That is a wonderful thing, and should be treated with the respect it deserves. There are a few rules one must follow when using the WMA's in Minnesota. Do not dump trash on these areas, if you brought it out there with you then bring it home with you. Do not dump carcasses at the areas, no promiscuous shooting or target practice and do not clean you game in the parking area.

I was recently out at one of these WMA's this past week to do a little deer hunting and when I pulled into the parking area the pictures you see here are what I saw. Somebody had breasted out a bird and then left the rest of the carcass in the parking area. I like to clean a lot of my game while I am in the field, it keeps the meat fresh and improves the quality of the meal I prepare. I do not do this in the parking area. I usually do this out in the field where I shoot the animal and not where it is going to leave a mess for everyone to deal with.

The target you see here was one of three that were tape to a tree and shot up. Again right in the parking lot, but they weren't the only things that would lead me to believe someone was wasting rounds. As I hunted the area I found 5 pop bottles fit over tree branches that were completely shot up. That leads me to the last thing, the garbage that was thrown out everywhere. Yes these are public lands but they are designated for public use to enjoy the outdoors not for you to get drunk and leave alcohol bottles or soda bottles all over the place.

All of these activities are illegal but clearly no one cares. While I was out that day I saw dozens of squirrels, 2 owls and a decent but not huge 8 point buck. For the most part a good day in the woods but I am not going to get to enjoy days like that for much longer if stuff like this continues to happen. If people continue to abuse the public land that has been set aside for everyone to use the state is going to restrict access to it and we as hunters, wildlife enthusiast and nature lovers are going to lose the access we need. If that happens I say good luck trying to find a farmer who will grant you access to his land so you can dump your trash, get drunk and shoot up his land.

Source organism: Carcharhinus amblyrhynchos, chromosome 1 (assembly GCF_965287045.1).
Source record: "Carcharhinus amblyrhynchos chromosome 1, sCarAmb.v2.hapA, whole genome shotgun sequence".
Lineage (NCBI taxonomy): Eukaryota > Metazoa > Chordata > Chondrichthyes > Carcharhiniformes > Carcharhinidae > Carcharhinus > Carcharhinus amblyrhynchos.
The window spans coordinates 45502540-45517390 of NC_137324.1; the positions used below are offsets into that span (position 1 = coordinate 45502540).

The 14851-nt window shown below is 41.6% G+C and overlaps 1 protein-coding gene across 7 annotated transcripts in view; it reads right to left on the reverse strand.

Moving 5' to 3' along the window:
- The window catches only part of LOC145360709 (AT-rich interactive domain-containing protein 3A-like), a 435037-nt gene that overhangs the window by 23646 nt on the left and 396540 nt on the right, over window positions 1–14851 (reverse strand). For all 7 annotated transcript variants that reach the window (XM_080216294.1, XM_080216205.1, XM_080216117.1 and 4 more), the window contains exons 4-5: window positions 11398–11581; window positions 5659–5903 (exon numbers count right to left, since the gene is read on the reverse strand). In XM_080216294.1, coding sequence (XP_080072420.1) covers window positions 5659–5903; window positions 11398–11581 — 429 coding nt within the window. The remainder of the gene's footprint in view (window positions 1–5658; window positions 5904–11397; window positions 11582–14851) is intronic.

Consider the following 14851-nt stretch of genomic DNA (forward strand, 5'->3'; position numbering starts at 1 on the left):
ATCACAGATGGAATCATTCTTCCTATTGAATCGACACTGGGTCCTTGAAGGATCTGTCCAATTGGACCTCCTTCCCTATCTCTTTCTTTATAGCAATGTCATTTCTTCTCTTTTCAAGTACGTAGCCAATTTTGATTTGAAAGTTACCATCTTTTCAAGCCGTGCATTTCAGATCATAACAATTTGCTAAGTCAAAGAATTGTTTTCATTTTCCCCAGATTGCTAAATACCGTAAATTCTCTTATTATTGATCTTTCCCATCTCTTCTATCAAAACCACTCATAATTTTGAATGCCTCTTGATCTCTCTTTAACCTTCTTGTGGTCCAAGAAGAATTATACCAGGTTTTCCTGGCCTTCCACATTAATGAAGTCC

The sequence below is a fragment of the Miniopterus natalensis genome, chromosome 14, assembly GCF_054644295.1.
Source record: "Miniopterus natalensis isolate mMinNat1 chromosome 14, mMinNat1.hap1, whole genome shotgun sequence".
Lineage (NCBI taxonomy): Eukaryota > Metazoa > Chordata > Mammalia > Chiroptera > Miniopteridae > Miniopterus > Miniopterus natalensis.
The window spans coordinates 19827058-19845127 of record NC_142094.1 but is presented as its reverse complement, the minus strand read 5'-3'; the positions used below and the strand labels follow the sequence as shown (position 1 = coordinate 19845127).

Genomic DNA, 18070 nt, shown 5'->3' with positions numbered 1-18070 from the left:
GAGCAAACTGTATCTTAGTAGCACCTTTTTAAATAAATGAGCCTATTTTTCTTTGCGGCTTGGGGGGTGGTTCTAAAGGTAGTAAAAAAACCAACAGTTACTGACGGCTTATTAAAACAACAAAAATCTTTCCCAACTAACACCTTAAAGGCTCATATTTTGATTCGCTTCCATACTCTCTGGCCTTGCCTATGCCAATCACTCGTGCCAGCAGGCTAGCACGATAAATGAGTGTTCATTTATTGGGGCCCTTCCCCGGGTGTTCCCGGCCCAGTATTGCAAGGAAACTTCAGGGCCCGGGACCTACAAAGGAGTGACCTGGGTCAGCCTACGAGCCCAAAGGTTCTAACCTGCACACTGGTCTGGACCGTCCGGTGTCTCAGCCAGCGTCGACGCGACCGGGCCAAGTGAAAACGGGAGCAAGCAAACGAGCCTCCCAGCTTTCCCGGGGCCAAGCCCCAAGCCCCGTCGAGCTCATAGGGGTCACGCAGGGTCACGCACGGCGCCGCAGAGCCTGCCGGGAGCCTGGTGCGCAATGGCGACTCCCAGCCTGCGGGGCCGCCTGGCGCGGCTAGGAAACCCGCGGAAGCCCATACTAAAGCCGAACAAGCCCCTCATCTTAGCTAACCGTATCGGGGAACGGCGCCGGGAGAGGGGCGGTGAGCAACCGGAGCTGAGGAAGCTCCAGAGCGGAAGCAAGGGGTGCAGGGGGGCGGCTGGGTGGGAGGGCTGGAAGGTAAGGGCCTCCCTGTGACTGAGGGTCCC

Saturday, November 7, 2015

My Long Journey for Grits

 I like grits and most of the time I feel like I am the only one who does. Whenever I look for grits at the store all I can find are instant grits and that doesn't help me at all. Sure I can go online and order quality grits from Anson Mills but that would be to easy. Last year about this time, I had an idea that I would like to grow my own corn and make my own grits. I mentioned the idea to a good friend of mine and the next thing you know we were growing corn. When I say "we" I mean Rick was growing corn. He has a small hobbie farm near Cannon Falls, Mn and said he had room to put in a few rows of corn. He chose a beautiful Oaxacan Green dent corn that is supposed to be pretty good for making into meal and grits. Rick planted a lot of corn, I wasn't really sure we would need that much corn but then again we just might.